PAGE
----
Tag Archives: Iron Age Pottery

Clachtoll Broch Excavations 2017: Part Two

by Dave McBain (Historic Assynt)

Image: AOC Archaeology.

Three months ago, I was asked to write a piece on the Clachtoll excavation (see the post here), and when I was asked to do a follow up, I thought it would be best to have a look back and see where to start from. That was a revelation. When I penned the last piece,  we were a month in, enjoying every minute and let’s be brutally honest – not finding too many artefacts.

As time went on, we dug deeper, the finds became more frequent – much more frequent and in amongst it all, a mini dig on top of the Split Rock and the creation of a corbelled cell (soon, we hope,  to be otter holt) made for a fantastic summer.

So much to share, so few words – so let’s not waste any more.

View of 3d model of the broch towards the end of excavation, Sep 2017.

I suggested that the occupants may have had sheep or goats in my last blog report – we can confirm those sheep, from some of the bones found. Curiously, if a good few years later, Ptolemy’s map of Scotland listed the people of the North West as Caereni – or “sheep people”. I can only wonder if it was those same Caereni who built the Broch?

There were also cattle, pig, deer, whale, seal and possibly boar bones recovered on the site. I am pleased however, to report that to the best of my knowledge, no human bones came from the site, so we can hope our Caereni survived the collapse.

Clachtoll has turned out to be something amazing. Although several hundred brochs were built around Scotland, most it seems, fell gradually out of use before being abandoned. Finding another that collapsed dramatically in the iron age is a bit like searching for hens’ teeth. What we uncovered this summer was a two thousand year old time capsule. One has to wonder if one of the thousand plus visitors to the site was H.G. Wells time traveller looking for an update?

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Exploring High Pasture Cave with NOSAS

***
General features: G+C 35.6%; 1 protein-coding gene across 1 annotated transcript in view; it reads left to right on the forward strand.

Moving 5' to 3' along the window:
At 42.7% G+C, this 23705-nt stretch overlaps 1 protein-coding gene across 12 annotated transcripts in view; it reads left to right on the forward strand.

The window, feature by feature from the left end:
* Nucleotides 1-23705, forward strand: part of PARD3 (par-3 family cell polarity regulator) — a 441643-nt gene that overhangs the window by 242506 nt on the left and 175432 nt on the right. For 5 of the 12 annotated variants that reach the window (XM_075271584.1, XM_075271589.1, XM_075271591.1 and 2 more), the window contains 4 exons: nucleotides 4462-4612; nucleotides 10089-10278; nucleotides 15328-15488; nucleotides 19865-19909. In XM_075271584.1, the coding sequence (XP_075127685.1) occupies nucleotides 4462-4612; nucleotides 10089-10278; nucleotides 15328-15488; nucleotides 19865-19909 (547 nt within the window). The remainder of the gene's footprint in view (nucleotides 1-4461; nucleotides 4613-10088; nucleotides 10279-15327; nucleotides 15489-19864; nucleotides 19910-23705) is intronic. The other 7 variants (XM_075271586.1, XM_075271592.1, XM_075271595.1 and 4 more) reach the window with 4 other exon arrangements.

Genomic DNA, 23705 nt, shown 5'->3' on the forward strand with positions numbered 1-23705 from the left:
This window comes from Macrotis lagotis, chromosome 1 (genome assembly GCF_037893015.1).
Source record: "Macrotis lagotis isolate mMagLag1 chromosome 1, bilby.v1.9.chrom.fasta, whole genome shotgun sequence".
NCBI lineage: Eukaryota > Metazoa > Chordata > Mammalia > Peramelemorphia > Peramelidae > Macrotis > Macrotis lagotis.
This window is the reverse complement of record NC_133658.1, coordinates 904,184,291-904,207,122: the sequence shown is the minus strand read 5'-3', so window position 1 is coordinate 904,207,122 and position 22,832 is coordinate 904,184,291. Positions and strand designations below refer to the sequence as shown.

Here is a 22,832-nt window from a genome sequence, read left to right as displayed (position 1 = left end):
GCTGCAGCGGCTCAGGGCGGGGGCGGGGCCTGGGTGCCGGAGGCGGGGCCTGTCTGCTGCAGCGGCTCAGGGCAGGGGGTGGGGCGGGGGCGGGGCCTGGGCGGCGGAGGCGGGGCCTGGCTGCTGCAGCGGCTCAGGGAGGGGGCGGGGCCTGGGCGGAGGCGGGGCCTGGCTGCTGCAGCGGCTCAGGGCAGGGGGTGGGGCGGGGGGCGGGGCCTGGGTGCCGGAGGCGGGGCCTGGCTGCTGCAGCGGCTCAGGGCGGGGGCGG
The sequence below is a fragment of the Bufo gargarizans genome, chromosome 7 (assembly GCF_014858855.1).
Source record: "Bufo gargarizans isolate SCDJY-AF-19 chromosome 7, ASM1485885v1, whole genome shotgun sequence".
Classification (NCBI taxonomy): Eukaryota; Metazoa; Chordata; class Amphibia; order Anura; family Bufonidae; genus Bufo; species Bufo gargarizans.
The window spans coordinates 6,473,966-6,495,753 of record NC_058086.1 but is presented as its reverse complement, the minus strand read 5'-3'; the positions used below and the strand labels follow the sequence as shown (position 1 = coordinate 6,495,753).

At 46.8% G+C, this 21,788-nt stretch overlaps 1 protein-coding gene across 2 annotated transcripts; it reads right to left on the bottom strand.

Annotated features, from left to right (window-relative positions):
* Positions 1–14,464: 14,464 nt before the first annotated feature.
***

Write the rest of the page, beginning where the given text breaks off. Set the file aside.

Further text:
by Karen Clarke (NOSAS)

As part of a NOSAS trip organised by Beth Beresford to explore the exceptional archaeology of the Scottish Island of Skye Martin Wildgoose, and George Kozikowski guided us through Uamh an Ard Achadh (Cave of the High Field or High Pasture Cave).  Situated on the Broadford to Torrin road, it has been the focus of late Bronze and early Iron Age archaeological research.  Our guides were key members of the excavation team.  Since reading Martin Wildgoose’s excellent article in Skye Magazine 2011/2012 and hearing his colleague Steven Birch speak on the subject (both of which are major references for this blog and an article in the forthcoming NOSAS Newsletter) visiting this unique location has long been on my wish list.  It certainly proved to be one of the high-lights of an excellent weekend exploring diverse terrains across Skye with timelines extending over thousands of years as described in Martin Wildgoose’s recent blog post for NOSAS.

I am neither a geologist nor an archaeologist but enthusiastic about both disciplines and will try to do the cave justice from a civilian perspective.  I remain mindful that High Pasture Cave (HPC) was a burial place where the remains of three humans and a number of animals including, cattle, deer and a high ratio of pigs were placed.  With respect to HPC’s location within the wider landscape Martin Wildgoose emphasised how it lies within a natural amphitheatre as shown in my photograph.

High Pasture Cave Natural Amphitheatre

Martin Wildgoose’s sketch depicts how it might have appeared c600BC.  Note the pathway to the cave entrance, also the horseshoe shaped midden (rubbish tip) which contained deposits of discarded shells and other detritus.

HPC Sketch Martin Wildgoose

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